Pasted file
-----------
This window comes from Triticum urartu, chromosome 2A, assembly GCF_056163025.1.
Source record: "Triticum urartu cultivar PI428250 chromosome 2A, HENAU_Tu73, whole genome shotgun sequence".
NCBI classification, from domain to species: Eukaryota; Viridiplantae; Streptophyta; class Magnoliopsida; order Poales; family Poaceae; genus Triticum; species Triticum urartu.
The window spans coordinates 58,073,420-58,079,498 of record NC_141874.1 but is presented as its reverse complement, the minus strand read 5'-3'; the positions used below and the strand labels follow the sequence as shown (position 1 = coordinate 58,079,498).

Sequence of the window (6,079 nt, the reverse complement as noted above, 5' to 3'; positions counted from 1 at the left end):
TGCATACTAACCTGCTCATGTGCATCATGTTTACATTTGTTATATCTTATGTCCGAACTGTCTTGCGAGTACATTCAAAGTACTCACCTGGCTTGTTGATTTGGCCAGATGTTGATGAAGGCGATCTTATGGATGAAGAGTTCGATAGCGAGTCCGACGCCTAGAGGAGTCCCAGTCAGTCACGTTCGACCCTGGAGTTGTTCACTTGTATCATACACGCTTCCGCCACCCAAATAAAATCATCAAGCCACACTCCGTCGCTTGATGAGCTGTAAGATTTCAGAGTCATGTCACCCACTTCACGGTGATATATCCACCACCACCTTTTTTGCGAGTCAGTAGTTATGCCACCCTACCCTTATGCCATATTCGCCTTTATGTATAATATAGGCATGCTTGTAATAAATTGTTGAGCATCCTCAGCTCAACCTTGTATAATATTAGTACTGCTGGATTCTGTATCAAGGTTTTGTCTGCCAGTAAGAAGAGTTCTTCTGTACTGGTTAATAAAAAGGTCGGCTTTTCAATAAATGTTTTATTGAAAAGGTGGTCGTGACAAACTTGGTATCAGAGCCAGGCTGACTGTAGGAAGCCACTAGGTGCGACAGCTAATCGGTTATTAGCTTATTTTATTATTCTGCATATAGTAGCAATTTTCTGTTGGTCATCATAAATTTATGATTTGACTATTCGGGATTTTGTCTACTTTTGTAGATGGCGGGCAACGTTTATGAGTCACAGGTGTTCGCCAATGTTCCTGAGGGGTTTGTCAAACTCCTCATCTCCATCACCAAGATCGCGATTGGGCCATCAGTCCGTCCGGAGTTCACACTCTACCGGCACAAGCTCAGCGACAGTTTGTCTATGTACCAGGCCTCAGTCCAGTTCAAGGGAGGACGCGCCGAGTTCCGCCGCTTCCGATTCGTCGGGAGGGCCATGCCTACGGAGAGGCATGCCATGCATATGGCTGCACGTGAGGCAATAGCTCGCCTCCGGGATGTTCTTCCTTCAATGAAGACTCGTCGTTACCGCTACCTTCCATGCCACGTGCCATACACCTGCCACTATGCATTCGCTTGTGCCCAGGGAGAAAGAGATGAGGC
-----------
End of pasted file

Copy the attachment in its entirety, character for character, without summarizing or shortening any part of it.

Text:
This window comes from Triticum urartu, chromosome 2A, assembly GCF_056163025.1.
Source record: "Triticum urartu cultivar PI428250 chromosome 2A, HENAU_Tu73, whole genome shotgun sequence".
NCBI classification, from domain to species: Eukaryota; Viridiplantae; Streptophyta; class Magnoliopsida; order Poales; family Poaceae; genus Triticum; species Triticum urartu.
The window spans coordinates 58,073,420-58,079,498 of record NC_141874.1 but is presented as its reverse complement, the minus strand read 5'-3'; the positions used below and the strand labels follow the sequence as shown (position 1 = coordinate 58,079,498).

Sequence of the window (6,079 nt, the reverse complement as noted above, 5' to 3'; positions counted from 1 at the left end):
TGCATACTAACCTGCTCATGTGCATCATGTTTACATTTGTTATATCTTATGTCCGAACTGTCTTGCGAGTACATTCAAAGTACTCACCTGGCTTGTTGATTTGGCCAGATGTTGATGAAGGCGATCTTATGGATGAAGAGTTCGATAGCGAGTCCGACGCCTAGAGGAGTCCCAGTCAGTCACGTTCGACCCTGGAGTTGTTCACTTGTATCATACACGCTTCCGCCACCCAAATAAAATCATCAAGCCACACTCCGTCGCTTGATGAGCTGTAAGATTTCAGAGTCATGTCACCCACTTCACGGTGATATATCCACCACCACCTTTTTTGCGAGTCAGTAGTTATGCCACCCTACCCTTATGCCATATTCGCCTTTATGTATAATATAGGCATGCTTGTAATAAATTGTTGAGCATCCTCAGCTCAACCTTGTATAATATTAGTACTGCTGGATTCTGTATCAAGGTTTTGTCTGCCAGTAAGAAGAGTTCTTCTGTACTGGTTAATAAAAAGGTCGGCTTTTCAATAAATGTTTTATTGAAAAGGTGGTCGTGACAAACTTGGTATCAGAGCCAGGCTGACTGTAGGAAGCCACTAGGTGCGACAGCTAATCGGTTATTAGCTTATTTTATTATTCTGCATATAGTAGCAATTTTCTGTTGGTCATCATAAATTTATGATTTGACTATTCGGGATTTTGTCTACTTTTGTAGATGGCGGGCAACGTTTATGAGTCACAGGTGTTCGCCAATGTTCCTGAGGGGTTTGTCAAACTCCTCATCTCCATCACCAAGATCGCGATTGGGCCATCAGTCCGTCCGGAGTTCACACTCTACCGGCACAAGCTCAGCGACAGTTTGTCTATGTACCAGGCCTCAGTCCAGTTCAAGGGAGGACGCGCCGAGTTCCGCCGCTTCCGATTCGTCGGGAGGGCCATGCCTACGGAGAGGCATGCCATGCATATGGCTGCACGTGAGGCAATAGCTCGCCTCCGGGATGTTCTTCCTTCAATGAAGACTCGTCGTTACCGCTACCTTCCATGCCACGTGCCATACACCTGCCACTATGCATTCGCTTGTGCCCAGGGAGAAAGAGATGAGGC